Your size guide to wine pours, glasses and bottles

Your size guide to wine pours, glasses and bottles

By Sienna Serrao

To all that argue about whether a standard glass of wine is 4 or 5 ounces, or whether a standard bottle has 4, 5 or 6 glasses in it, we are here to clear it all up for you! Let’s talk about wine in a few different measurements.


What is a Standard Glass of Wine?

First and foremost, lets talk about a standard glass of wine.

The USDA defines a Standard pour of table wine to be 5 ounces, and a Standard pour of dessert wine to be only 3.5 ounces. This may look deceiving small, especially when a standard white wine glass can hold between 8 and 12 ounces, and a standard red wine glass can hold between 8 and 22 ounces.

So, with that being said, the number of wine glasses you can serve from a single bottle depends on how heavy you pour as well as the size of the bottle.


Now Let Us Talk Wine Bottle Sizes

As many of you know already or could easily figure out just by reading the label, a standard wine bottle from the grocery or liquor store is 750 milliliters. Although this is the most commonly seen, wine comes in several other sized bottles!

The smallest of the wine bottles is known as the Split or Piccolo, which is 187.5 milliliters, a quarter (1/4) of a standard bottle, and holds just one glass of wine. This perfect single serving bottle is almost always seen being used for sparkling wines.

The next size up is referred to as the Half or Demi bottle. The Demi holds 375 milliliters of wine, which is half of a standard bottle and pours roughly 2.5 glasses. This size bottle is perfect for sharing a smaller, healthy portion of wine with one other person.

Moving up, we’ve got the Half-liter or Jennie. This bottle consists of 500 milliliters of wine, around 2/3 of a standard bottle filling approximately 3 glasses of wine. Most often sweet wines come in bottles of this size.

Finally, we have reached the Standard bottle, which again is 750 milliliters of wine, and is the size that all the other bottles have been compared to. There are approximately five of our standard 5-ounce glasses in this trusty bottle. This is the bottle size you will find in all of our wine of the month club shipments.

Next on the list is the Liter bottle. As you could guess from the name, this bottle holds a liter of wine, which is a standard bottle plus 1/3, and around 7 glasses of wine. These are often a better deal of wine to price and have become increasingly popular and known for holding European wines.

Following the Liter is the Magnum bottle, standing at 1.5 Liters, holding 2 standard bottles and 10 standard glasses of wine. The Magnum is a wine collectors preferred size when collecting age worthy red wines to add to their cellar. These bottles are also known for their appealing and dramatic visual effect when served at gatherings and parties.

The next wine bottle sizes are fun facts to know and quiz your friends on, but you are a lot less likely to see them at your local grocery or liquor store, so we are going to list them quickly:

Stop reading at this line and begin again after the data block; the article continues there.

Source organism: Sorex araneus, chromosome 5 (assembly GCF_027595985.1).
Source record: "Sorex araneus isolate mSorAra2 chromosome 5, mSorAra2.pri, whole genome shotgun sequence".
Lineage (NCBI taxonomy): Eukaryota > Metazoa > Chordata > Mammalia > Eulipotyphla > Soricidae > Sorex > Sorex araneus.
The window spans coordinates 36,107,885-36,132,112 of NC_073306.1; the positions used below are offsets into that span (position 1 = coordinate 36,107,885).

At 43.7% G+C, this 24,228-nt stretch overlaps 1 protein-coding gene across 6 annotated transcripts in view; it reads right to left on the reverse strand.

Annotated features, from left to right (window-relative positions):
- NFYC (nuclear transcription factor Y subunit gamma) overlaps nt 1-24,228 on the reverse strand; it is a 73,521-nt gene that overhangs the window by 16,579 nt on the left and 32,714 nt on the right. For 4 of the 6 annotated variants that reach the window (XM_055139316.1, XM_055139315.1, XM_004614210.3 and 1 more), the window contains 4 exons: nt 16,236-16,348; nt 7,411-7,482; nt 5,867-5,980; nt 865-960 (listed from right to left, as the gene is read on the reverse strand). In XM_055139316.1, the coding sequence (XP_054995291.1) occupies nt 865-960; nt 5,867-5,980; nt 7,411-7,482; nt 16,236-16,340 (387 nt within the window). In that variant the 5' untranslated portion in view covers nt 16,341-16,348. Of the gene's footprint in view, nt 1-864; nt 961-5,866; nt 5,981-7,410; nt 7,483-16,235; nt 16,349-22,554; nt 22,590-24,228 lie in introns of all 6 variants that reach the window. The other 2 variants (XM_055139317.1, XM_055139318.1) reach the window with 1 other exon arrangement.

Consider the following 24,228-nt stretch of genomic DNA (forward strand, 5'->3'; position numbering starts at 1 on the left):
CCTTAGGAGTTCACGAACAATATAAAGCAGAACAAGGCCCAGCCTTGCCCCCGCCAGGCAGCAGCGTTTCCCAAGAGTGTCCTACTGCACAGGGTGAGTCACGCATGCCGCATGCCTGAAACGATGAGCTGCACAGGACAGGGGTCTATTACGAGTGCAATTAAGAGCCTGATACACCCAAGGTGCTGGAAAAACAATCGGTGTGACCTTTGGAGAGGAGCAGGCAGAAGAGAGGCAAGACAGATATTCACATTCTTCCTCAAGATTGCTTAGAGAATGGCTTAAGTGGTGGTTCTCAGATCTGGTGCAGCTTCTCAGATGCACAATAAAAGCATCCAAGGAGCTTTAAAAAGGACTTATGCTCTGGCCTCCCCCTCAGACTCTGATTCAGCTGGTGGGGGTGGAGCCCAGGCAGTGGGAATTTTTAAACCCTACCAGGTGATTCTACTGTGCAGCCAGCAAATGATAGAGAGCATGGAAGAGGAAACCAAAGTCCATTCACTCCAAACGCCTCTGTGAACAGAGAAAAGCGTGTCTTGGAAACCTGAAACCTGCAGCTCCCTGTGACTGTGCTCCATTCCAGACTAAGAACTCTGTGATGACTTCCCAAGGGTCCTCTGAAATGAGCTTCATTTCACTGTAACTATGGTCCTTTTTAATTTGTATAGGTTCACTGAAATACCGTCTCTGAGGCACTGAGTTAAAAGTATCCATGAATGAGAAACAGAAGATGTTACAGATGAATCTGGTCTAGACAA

Jeroboam or Double Magnum: 3 Liters of wine, 4 Standard bottles, and 20 glasses.

Rehoboam: 4.5 Liters of wine, 6 Standard bottles, and 30 glasses.

Methuselah or Imperial: 6 Liters of wine, 8 Standard bottles, and 40 glasses.

Salmanazar: 9 Liters of wine, 12 Standard bottles, and 60 glasses.

Balthazar: 12 Liters of wine, 16 Standard bottles, and 80 glasses.

Nebuchadnezzar: 15 Liters of wine, 20 Standard bottles, and 100 glasses.

Melchior: 18 Liters of wine, 24 Standard bottles, and 120 glasses.

Solomon: 20 Liters of wine, 26 Standard bottles, and 130 glasses.

Sovereign: 26 Liters of wine, 35 Standard bottles, and 175 glasses.

Primat or Goliath: 27 Liters of wine, 36 Standard bottles, and 180 glasses.

Melchizedek or Midas: 30 Liters of wine, 40 Standard bottle, and 200 glasses of wine.

Of course bottles can be bought individually, but they can also be bought in cases. To make this simpler, we are going to stick to what is standard. A standard case of wine holds 12 Standard (or 750 milliliter) bottles. This equates to 9 Liters and 2.3 gallons of wine.

How Much Wine to Get Drunk

Now for a more fun, but also helpful question, how much wine does it take to become drunk? There have been multiple answers floating around with some experts basing it off of weight and others by gender, typically implying the weight factor, so we will give you both!

For anyone less than 250 pounds, two 5-ounce pours of wine consumed in an hour will make you legally drunk. Since its more common for males to weigh more than 250 pounds, some experts say men can have three glasses in an hour, while women should only have two before becoming legally intoxicated.

Well there you have it, all your wine pouring, glass, and bottle size questions answered! Remember to enjoy your wine, and have fun drinking, but be safe while consuming and don’t drive if you have had more than two glasses in an hour. Cheers!

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